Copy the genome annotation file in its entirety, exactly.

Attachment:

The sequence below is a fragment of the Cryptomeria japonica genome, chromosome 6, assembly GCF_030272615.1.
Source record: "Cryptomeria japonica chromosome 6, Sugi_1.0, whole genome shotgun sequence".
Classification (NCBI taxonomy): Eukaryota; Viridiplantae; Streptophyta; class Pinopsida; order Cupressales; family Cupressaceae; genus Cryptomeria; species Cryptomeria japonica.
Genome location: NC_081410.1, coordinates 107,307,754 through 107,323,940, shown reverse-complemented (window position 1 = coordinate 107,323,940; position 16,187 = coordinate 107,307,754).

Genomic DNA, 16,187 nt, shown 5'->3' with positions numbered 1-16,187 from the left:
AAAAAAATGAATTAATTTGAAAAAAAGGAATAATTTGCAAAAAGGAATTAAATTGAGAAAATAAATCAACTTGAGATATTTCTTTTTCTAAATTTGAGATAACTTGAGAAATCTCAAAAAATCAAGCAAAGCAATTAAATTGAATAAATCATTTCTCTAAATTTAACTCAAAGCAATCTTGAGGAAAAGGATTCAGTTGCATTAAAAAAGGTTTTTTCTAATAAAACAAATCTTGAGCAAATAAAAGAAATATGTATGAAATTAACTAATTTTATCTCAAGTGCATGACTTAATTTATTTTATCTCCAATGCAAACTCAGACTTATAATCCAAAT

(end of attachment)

The sequence below is a fragment of the Cryptomeria japonica genome, chromosome 6, assembly GCF_030272615.1.
Source record: "Cryptomeria japonica chromosome 6, Sugi_1.0, whole genome shotgun sequence".
Classification (NCBI taxonomy): Eukaryota; Viridiplantae; Streptophyta; class Pinopsida; order Cupressales; family Cupressaceae; genus Cryptomeria; species Cryptomeria japonica.
Genome location: NC_081410.1, coordinates 107,307,754 through 107,323,940, shown reverse-complemented (window position 1 = coordinate 107,323,940; position 16,187 = coordinate 107,307,754).

Genomic DNA, 16,187 nt, shown 5'->3' with positions numbered 1-16,187 from the left:
AAAAAAATGAATTAATTTGAAAAAAAGGAATAATTTGCAAAAAGGAATTAAATTGAGAAAATAAATCAACTTGAGATATTTCTTTTTCTAAATTTGAGATAACTTGAGAAATCTCAAAAAATCAAGCAAAGCAATTAAATTGAATAAATCATTTCTCTAAATTTAACTCAAAGCAATCTTGAGGAAAAGGATTCAGTTGCATTAAAAAAGGTTTTTTCTAATAAAACAAATCTTGAGCAAATAAAAGAAATATGTATGAAATTAACTAATTTTATCTCAAGTGCATGACTTAATTTATTTTATCTCCAATGCAAACTCAGACTTATAATCCAAAT